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The fundamentals of the company are strong due to self-driving technology being a growth sector. Investor optimism about future revenue streams from that business line means that the current P/E ratio of the stock is a relatively high 88.33. While this makes the firm far from cheap, there are technical indicators that point towards the recent upward price move gaining momentum.
One is the double-bottom price pattern formed by the low prints of March 2020 and March 2022, which marks out £8.45 as a key price support level. The other is that the 20, 50 and 100 Simple Moving Averages (SMAs) on the Daily Price Chart are aligned in a bullish formation.
Boohoo Group PLC (LON: BOO)
Online fashion retailer Boohoo Group (LON: BOO) has been something of a roller-coaster ride for investors and highlights the extreme price volatility that can be expected from stocks in the AIM market. Between March and June 2020, the BOO share price more than doubled in value when it surged by more than 162%. Then, after recording that all time high, BOO stock has subsequently fallen in value by as much as 90.21%.
Now trading back at lower price levels, Boohoo provides a perfect example of the need to dedicate time and research when investing in AIM stocks. In Boohoo’s case, it’s a matter of balancing negative press reports regarding business practices against the fact that the firm’s business model has a proven track record in terms of revenue streams.
A lot of the selling pressure can be attributed to two factors. One is the number of investors who were attracted to the high-profile nature of Boohoo and who were easily shaken out of positions. The second relates to concerns about the firm’s accounting practices, which resulted in ‘Big 4’ auditor PwC severing ties with the company in October 2020.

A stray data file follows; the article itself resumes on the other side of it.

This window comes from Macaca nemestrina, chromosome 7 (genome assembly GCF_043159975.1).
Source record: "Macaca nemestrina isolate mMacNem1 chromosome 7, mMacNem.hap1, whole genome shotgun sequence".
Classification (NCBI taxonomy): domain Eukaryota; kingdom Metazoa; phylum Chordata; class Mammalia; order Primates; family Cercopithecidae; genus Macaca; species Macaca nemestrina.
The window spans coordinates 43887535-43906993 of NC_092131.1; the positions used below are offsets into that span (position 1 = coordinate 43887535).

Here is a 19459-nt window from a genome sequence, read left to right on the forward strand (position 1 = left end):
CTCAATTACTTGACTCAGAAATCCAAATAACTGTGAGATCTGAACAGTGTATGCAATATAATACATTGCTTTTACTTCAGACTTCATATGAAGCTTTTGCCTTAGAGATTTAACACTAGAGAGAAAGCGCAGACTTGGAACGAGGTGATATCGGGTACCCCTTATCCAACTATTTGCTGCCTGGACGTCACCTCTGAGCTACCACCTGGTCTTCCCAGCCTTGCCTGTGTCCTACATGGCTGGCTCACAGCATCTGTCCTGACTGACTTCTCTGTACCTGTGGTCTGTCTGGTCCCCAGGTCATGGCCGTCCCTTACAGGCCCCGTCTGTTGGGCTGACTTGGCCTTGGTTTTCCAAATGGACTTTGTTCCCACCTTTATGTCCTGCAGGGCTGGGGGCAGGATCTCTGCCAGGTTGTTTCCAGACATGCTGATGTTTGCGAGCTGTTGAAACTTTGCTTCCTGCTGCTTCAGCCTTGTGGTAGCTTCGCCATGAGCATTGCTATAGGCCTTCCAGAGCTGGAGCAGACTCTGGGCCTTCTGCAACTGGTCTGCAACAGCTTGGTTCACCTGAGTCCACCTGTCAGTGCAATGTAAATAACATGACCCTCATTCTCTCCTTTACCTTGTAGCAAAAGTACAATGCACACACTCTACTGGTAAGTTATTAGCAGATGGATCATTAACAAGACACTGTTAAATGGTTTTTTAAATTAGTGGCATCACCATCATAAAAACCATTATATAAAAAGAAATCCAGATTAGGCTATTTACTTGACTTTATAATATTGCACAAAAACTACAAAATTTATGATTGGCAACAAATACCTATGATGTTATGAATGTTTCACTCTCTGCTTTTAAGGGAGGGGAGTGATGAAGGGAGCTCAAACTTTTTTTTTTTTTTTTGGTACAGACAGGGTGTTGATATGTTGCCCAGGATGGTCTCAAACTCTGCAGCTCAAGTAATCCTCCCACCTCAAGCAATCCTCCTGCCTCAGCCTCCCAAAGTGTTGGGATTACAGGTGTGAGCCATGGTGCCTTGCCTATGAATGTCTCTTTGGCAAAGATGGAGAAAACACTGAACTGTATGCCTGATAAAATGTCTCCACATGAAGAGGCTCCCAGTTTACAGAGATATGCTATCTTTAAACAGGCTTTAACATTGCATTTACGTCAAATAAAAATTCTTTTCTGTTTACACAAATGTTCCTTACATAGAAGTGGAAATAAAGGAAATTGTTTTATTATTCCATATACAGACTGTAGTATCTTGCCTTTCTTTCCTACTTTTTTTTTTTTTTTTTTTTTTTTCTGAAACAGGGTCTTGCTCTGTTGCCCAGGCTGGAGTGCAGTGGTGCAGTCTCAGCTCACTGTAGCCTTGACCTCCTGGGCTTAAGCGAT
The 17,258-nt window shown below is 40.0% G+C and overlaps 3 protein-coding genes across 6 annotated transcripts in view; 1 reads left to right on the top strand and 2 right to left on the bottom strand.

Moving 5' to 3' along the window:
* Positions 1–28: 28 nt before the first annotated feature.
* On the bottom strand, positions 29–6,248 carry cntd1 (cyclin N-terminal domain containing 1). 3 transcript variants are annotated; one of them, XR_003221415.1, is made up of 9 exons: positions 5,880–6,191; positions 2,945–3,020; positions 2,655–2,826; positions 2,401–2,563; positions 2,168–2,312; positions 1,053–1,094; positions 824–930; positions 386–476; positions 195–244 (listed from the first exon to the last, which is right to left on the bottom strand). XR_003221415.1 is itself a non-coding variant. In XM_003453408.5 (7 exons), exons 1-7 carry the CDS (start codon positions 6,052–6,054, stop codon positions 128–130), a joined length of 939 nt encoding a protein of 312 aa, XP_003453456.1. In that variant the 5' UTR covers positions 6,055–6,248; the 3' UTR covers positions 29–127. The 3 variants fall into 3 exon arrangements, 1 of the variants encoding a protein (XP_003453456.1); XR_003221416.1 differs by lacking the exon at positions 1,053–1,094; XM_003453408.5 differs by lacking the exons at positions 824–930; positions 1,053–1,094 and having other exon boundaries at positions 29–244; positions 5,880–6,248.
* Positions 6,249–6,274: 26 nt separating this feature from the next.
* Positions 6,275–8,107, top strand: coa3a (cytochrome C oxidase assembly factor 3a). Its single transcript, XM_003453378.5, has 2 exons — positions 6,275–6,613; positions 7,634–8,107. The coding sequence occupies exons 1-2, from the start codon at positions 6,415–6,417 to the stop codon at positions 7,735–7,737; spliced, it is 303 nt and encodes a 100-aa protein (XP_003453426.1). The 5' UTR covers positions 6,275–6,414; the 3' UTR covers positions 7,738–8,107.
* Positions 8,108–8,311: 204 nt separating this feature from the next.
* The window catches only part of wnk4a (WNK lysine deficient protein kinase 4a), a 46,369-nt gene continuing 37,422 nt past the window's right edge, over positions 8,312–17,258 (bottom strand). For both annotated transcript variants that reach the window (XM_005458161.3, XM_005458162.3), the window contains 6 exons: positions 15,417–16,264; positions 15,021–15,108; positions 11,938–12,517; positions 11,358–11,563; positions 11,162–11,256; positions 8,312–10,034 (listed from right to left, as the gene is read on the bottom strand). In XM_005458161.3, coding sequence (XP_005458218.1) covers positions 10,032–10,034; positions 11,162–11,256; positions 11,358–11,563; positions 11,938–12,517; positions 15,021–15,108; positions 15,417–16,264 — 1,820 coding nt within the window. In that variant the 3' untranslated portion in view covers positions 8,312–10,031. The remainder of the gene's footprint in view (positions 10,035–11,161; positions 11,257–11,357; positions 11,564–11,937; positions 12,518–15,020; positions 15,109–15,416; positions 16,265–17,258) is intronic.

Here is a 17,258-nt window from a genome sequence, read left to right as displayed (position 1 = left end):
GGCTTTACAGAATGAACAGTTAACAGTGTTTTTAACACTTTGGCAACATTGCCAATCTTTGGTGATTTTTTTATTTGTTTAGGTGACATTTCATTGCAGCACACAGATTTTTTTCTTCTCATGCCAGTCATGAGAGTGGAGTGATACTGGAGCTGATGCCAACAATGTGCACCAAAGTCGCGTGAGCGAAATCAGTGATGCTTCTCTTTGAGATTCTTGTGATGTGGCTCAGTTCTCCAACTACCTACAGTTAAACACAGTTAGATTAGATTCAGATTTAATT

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With a reorganisation of its governance and operational structures well underway, there is an opportunity for Boohoo management to focus on what they do well. The online clothes sector boomed during the COVID-19 lockdowns, and while a return to normality will impact sales, a seismic shift in consumer habits was initiated and remains engrained.
Boohoo remains one of the highest-profile AIM stocks to watch, but one potential risk factor to look out for is the threat of an online sales tax. High street retailers have called for a level playing field, and this is something that could disrupt Boohoo’s business.
How to Buy AIM Shares
AIM shares aren’t for everyone, but if allocating some of your capital to a high-risk-return sector is for you, then the good news is that the process of opening an account and booking your first trade can take only minutes to complete.
- Find a broker to buy AIM shares through. You can do this easily by comparing names on this list of the best stockbrokers. These brokers have been reviewed by AskTraders analysts to ensure that they offer clients the regulatory protection and support services needed to make a success out of trading AIM stocks.
- Once you’ve found a broker, deposit funds into your account.
- Find the company you want to buy shares in.
- Enter the quantity of shares you want to purchase.
- Finally, click the ‘submit’ button to confirm your purchase.
To make this process easier for you, we’ve provided a shortlist of our favourite brokers to buy AIM shares with below.
From 0% commission to low trading fees and top-tier regulation, these brokers are best in class when it comes to buying and selling AIM shares.
Advantages of Buying AIM Shares
Buying shares of companies listed on the AIM market provides an opportunity to invest in young and small-cap growth companies that have the potential to be the next big thing.
Locating those companies is the tricky part, but if you get it right, then the potential return on your investment can be enormous compared to other asset classes.
Another feature of the AIM market is that your investment decisions are likely to be confirmed right or wrong faster than they are in other sectors. This means that capital isn’t tied up for as long as with other investments and provides opportunities to move on to your next trading idea.
The low share prices can also be appealing, Shares in Greatland Gold (LON: GGP), for example, could be bought for pennies in 2020 and then increased in value by more than 1,500%. While trading AIM shares isn’t an entry-level-grade way into the stock markets, the low stock prices do mean that a wider range of smaller positions can be taken.
What to Consider Before Investing in AIM Shares